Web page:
Let me share with you what I took home from this experience. And what you should, too. Forty years of safe sailing doesn't give you immunity from a potential catastrophe. When it happens, it won't happen with plenty of warning. Like accident victims always seem to say, "It happened so quickly."  Well, it does happen quickly. Instantly, in fact.  You won't be expecting it. And should it happen, you don't have time to think. 

In other words, you've just go to be ready at all times.  I shudder to think what could have happened had we been in 18-knot breezes and briskly clipping along with two to three-foot waves that would have obscured my friend's head as he bobbed down into the troughs. 


Just having the right equipment on board doesn't mean that you will be ready to handle an emergency should the need ever arise.
I have a GPS, but it wasn't on so I couldn't activate the MOB feature. I have a horseshoe life buoy, but it was so secured with sail ties that by the time we could release it, I had already turned around. I had already spent enough money on the boat that I didn't think to invest in a man overboard pole. I hadn't checked to make sure the pelican hook was properly engaged and secure. I didn't insist that everybody outside the cabin wear lifevests that were all neatly stowed below.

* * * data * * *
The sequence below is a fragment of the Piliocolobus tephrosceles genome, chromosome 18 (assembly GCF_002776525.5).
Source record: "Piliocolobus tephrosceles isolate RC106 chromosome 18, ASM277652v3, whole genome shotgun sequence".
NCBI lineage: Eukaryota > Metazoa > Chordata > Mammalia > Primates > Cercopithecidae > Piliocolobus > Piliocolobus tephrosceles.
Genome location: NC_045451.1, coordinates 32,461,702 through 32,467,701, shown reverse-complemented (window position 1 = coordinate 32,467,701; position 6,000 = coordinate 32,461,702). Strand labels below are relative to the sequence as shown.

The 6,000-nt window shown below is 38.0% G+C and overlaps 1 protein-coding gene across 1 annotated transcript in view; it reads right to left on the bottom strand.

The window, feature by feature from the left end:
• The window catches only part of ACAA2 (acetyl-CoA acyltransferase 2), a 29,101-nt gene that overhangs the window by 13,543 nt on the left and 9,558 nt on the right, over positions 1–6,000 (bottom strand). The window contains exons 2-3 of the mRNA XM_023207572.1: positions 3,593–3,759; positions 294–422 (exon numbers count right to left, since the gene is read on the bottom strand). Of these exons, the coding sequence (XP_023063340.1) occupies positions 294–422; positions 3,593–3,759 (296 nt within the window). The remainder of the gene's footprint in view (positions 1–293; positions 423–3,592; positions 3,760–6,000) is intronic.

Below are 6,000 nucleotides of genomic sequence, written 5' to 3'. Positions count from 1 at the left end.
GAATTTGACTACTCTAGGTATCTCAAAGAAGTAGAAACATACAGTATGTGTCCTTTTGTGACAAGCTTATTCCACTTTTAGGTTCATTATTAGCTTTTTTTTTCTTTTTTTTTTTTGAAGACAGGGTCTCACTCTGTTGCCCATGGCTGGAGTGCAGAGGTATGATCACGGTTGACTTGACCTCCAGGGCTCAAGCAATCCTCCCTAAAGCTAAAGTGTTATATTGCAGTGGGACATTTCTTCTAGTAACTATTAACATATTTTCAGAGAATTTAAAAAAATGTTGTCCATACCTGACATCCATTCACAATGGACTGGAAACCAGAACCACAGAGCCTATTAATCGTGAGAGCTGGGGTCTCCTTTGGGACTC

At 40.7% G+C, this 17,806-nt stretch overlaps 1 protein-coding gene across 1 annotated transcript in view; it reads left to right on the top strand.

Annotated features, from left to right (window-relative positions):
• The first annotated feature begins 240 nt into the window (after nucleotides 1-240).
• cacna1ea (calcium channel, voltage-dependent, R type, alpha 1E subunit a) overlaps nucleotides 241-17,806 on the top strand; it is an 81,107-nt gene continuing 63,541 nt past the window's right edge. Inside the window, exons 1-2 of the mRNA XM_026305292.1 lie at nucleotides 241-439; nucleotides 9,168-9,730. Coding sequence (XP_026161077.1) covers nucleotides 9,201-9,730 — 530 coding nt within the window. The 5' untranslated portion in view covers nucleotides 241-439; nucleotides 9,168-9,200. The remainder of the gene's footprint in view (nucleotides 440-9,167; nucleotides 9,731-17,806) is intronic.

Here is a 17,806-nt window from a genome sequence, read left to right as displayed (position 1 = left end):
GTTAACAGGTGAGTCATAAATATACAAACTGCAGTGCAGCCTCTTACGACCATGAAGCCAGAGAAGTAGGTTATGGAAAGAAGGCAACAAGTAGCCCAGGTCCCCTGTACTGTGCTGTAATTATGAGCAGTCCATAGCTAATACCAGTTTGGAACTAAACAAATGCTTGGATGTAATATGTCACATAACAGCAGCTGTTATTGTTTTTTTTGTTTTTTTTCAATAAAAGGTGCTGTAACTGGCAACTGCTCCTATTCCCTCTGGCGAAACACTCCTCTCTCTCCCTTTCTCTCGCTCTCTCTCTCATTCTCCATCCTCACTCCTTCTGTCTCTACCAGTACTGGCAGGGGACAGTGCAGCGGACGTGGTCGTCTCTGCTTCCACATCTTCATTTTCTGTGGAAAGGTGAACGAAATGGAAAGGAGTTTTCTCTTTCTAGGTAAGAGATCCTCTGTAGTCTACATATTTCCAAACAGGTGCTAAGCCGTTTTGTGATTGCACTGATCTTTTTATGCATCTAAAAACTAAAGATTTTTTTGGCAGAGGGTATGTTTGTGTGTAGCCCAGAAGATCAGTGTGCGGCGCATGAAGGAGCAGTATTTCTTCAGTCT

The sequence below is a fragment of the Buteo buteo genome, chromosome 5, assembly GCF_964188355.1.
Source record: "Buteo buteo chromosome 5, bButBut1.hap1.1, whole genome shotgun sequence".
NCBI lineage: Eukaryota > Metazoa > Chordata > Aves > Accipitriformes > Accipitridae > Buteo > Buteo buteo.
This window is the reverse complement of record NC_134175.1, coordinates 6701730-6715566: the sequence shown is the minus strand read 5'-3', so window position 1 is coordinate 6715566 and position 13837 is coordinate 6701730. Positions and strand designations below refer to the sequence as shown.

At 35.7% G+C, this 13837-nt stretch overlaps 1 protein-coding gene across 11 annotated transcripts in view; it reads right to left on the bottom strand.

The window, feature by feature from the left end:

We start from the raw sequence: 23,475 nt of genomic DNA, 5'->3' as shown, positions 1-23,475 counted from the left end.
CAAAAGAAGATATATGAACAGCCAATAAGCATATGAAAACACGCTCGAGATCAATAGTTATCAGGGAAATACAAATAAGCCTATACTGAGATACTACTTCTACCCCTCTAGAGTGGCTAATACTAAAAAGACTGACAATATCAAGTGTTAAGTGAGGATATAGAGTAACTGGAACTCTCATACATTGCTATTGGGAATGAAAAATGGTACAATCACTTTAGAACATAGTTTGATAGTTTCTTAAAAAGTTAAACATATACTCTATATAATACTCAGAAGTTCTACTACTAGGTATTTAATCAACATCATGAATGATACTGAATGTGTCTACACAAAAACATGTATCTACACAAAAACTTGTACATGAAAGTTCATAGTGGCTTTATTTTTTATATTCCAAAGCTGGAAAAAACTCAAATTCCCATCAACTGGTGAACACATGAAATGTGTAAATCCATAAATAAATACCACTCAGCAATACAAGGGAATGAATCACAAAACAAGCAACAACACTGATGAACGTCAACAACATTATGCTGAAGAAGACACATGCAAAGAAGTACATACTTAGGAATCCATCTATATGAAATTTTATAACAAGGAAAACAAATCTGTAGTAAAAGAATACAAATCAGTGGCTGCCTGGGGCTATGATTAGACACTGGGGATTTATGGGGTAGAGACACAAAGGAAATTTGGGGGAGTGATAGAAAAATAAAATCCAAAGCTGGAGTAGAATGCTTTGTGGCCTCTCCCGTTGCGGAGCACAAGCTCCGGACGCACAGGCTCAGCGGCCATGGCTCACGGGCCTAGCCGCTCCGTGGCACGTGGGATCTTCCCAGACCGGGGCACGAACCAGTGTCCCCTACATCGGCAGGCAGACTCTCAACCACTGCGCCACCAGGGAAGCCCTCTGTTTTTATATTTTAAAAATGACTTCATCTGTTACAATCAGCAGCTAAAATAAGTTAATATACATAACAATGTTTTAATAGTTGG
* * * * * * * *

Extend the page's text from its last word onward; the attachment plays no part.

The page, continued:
All sins on my part which, fortunately, cost nobody more than some wet clothes, but under different circumstances it could have been a life. It could have been windier and rougher. It could have been a small child instead of an adult who could swim well. The day could have ended in tragedy instead of laughter.

In all candor, I doubt I'll insist that all adults who can swim wear life vests when sailing near shore at high noon in calm waters and winds.  I doubt I'll have my GPS running when I can clearly see my home port in broad daylight just a mile or two off the bow. I probably won't even buy that man overboard pole unless I do some serious offshore sailing. But all of us should rehearse the man overboard drill and be ready to act.  It's not of academic interest. 


In the case of small children it is particularly important to make sure that they wear a flotation device at all times.
Lifelines should be checked before depature since a defective one is worse than no lifeline at all because it provides false security. I'll have that horseshoe life buoy ready to deploy at an instant and the sail ties off it the moment we cast off from the dock.  Rainy and I will each take turns actually practicing the MOB drill a couple times each year by tossing something into the water to simulate a mock man overboard. When the weather kicks up, or dusk arrives, the GPS will be on and Rainy and I will be wearing our self-inflating vests and harnesses which we purchased soon thereafter. I'll actually use my tether in bad weather and run the jack lines out.

Forty years of safe sailing gave me a false confidence. I suffered from the "It can't happen to me" syndrome. That's something that happens to other sailors.  I learned a lesson at no expense to life or limb. I hope this article does the same for you.